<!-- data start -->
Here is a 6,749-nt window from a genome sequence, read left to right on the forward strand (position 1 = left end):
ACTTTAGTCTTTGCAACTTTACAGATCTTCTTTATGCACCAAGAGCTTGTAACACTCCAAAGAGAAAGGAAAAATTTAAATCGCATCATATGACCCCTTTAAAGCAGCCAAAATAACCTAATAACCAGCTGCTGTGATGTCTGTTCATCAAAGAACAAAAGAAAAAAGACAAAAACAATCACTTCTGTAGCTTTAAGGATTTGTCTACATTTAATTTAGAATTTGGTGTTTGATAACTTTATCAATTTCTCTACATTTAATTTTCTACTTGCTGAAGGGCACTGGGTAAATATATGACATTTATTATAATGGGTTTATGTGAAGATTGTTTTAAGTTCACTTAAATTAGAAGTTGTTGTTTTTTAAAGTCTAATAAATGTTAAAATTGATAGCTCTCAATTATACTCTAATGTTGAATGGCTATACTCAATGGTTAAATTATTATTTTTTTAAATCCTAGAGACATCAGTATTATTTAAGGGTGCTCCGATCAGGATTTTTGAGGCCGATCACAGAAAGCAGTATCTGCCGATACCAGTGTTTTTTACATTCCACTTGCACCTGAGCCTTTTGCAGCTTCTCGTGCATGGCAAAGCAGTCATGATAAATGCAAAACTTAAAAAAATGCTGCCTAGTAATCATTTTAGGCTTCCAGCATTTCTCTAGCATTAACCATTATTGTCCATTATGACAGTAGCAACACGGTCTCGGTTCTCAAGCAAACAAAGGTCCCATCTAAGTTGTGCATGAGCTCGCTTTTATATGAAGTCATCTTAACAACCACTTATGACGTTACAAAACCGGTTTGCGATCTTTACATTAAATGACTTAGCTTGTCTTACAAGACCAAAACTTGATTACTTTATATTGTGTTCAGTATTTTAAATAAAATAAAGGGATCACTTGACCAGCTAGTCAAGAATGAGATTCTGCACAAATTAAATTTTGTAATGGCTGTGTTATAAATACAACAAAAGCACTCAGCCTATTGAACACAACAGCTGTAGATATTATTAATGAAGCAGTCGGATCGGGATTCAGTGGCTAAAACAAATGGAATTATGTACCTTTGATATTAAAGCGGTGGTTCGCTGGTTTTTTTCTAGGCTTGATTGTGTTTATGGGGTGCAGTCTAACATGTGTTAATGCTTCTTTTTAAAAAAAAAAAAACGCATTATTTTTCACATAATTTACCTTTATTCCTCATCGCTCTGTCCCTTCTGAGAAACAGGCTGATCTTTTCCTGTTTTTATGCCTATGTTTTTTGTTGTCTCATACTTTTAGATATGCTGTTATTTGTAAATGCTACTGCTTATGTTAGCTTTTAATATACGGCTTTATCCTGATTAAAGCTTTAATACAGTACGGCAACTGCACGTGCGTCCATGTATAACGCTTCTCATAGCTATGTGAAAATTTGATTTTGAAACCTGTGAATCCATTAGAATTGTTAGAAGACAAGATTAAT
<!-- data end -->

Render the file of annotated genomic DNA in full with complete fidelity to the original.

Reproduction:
Here is a 6,749-nt window from a genome sequence, read left to right on the forward strand (position 1 = left end):
ACTTTAGTCTTTGCAACTTTACAGATCTTCTTTATGCACCAAGAGCTTGTAACACTCCAAAGAGAAAGGAAAAATTTAAATCGCATCATATGACCCCTTTAAAGCAGCCAAAATAACCTAATAACCAGCTGCTGTGATGTCTGTTCATCAAAGAACAAAAGAAAAAAGACAAAAACAATCACTTCTGTAGCTTTAAGGATTTGTCTACATTTAATTTAGAATTTGGTGTTTGATAACTTTATCAATTTCTCTACATTTAATTTTCTACTTGCTGAAGGGCACTGGGTAAATATATGACATTTATTATAATGGGTTTATGTGAAGATTGTTTTAAGTTCACTTAAATTAGAAGTTGTTGTTTTTTAAAGTCTAATAAATGTTAAAATTGATAGCTCTCAATTATACTCTAATGTTGAATGGCTATACTCAATGGTTAAATTATTATTTTTTTAAATCCTAGAGACATCAGTATTATTTAAGGGTGCTCCGATCAGGATTTTTGAGGCCGATCACAGAAAGCAGTATCTGCCGATACCAGTGTTTTTTACATTCCACTTGCACCTGAGCCTTTTGCAGCTTCTCGTGCATGGCAAAGCAGTCATGATAAATGCAAAACTTAAAAAAATGCTGCCTAGTAATCATTTTAGGCTTCCAGCATTTCTCTAGCATTAACCATTATTGTCCATTATGACAGTAGCAACACGGTCTCGGTTCTCAAGCAAACAAAGGTCCCATCTAAGTTGTGCATGAGCTCGCTTTTATATGAAGTCATCTTAACAACCACTTATGACGTTACAAAACCGGTTTGCGATCTTTACATTAAATGACTTAGCTTGTCTTACAAGACCAAAACTTGATTACTTTATATTGTGTTCAGTATTTTAAATAAAATAAAGGGATCACTTGACCAGCTAGTCAAGAATGAGATTCTGCACAAATTAAATTTTGTAATGGCTGTGTTATAAATACAACAAAAGCACTCAGCCTATTGAACACAACAGCTGTAGATATTATTAATGAAGCAGTCGGATCGGGATTCAGTGGCTAAAACAAATGGAATTATGTACCTTTGATATTAAAGCGGTGGTTCGCTGGTTTTTTTCTAGGCTTGATTGTGTTTATGGGGTGCAGTCTAACATGTGTTAATGCTTCTTTTTAAAAAAAAAAAAACGCATTATTTTTCACATAATTTACCTTTATTCCTCATCGCTCTGTCCCTTCTGAGAAACAGGCTGATCTTTTCCTGTTTTTATGCCTATGTTTTTTGTTGTCTCATACTTTTAGATATGCTGTTATTTGTAAATGCTACTGCTTATGTTAGCTTTTAATATACGGCTTTATCCTGATTAAAGCTTTAATACAGTACGGCAACTGCACGTGCGTCCATGTATAACGCTTCTCATAGCTATGTGAAAATTTGATTTTGAAACCTGTGAATCCATTAGAATTGTTAGAAGACAAGATTAAT